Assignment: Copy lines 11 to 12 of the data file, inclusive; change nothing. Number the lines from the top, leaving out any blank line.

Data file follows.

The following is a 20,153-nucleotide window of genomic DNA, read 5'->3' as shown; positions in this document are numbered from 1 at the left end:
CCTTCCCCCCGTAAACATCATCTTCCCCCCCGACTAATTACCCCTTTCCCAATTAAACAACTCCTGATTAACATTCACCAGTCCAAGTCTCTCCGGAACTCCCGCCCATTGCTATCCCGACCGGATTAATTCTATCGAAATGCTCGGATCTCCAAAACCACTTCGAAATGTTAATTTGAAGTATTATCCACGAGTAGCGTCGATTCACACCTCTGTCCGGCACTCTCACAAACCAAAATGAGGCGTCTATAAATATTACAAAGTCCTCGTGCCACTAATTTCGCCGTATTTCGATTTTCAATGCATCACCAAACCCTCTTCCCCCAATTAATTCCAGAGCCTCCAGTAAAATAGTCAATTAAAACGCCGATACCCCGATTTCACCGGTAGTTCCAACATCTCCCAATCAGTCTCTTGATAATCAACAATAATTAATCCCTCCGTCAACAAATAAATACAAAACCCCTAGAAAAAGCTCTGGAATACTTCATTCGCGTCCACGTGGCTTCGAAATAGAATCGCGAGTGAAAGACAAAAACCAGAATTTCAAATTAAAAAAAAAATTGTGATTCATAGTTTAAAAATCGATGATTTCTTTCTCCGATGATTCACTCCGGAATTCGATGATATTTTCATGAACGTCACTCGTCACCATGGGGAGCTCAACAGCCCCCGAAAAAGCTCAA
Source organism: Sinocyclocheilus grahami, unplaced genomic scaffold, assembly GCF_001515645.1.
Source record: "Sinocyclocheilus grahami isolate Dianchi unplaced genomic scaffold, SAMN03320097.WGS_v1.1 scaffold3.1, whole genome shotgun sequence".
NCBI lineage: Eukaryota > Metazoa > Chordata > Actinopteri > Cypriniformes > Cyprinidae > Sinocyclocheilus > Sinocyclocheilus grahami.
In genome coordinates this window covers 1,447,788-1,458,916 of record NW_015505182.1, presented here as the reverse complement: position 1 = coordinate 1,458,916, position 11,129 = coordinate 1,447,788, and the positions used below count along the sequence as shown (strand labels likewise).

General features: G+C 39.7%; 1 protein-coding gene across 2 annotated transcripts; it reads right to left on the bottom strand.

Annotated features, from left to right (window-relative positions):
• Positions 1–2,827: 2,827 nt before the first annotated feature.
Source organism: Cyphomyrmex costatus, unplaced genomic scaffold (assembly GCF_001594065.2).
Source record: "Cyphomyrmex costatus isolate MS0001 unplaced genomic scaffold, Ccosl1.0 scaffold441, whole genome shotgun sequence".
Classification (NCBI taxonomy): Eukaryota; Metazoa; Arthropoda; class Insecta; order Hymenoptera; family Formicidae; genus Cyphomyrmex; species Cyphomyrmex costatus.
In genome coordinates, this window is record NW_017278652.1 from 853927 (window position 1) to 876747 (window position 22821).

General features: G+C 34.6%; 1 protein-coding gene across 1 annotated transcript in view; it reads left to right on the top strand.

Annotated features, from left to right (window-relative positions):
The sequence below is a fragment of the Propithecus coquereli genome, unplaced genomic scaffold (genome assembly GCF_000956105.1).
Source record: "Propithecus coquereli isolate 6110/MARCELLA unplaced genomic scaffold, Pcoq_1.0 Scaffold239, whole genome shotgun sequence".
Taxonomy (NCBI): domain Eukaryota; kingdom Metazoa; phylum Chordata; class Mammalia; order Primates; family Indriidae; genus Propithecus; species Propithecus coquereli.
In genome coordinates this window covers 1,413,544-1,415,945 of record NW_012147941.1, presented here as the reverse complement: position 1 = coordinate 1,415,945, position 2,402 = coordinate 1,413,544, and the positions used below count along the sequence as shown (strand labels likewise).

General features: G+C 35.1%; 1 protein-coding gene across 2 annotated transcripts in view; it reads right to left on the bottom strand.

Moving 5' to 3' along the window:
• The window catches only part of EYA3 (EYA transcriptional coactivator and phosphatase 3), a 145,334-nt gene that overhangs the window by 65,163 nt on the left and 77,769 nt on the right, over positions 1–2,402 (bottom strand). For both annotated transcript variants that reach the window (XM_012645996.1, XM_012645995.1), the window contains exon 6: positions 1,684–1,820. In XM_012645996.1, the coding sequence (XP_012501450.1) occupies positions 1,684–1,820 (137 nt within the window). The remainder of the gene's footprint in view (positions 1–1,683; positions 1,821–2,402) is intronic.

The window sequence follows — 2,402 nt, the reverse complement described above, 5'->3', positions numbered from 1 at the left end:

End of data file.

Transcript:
Source record: "Cyphomyrmex costatus isolate MS0001 unplaced genomic scaffold, Ccosl1.0 scaffold441, whole genome shotgun sequence".
Classification (NCBI taxonomy): Eukaryota; Metazoa; Arthropoda; class Insecta; order Hymenoptera; family Formicidae; genus Cyphomyrmex; species Cyphomyrmex costatus.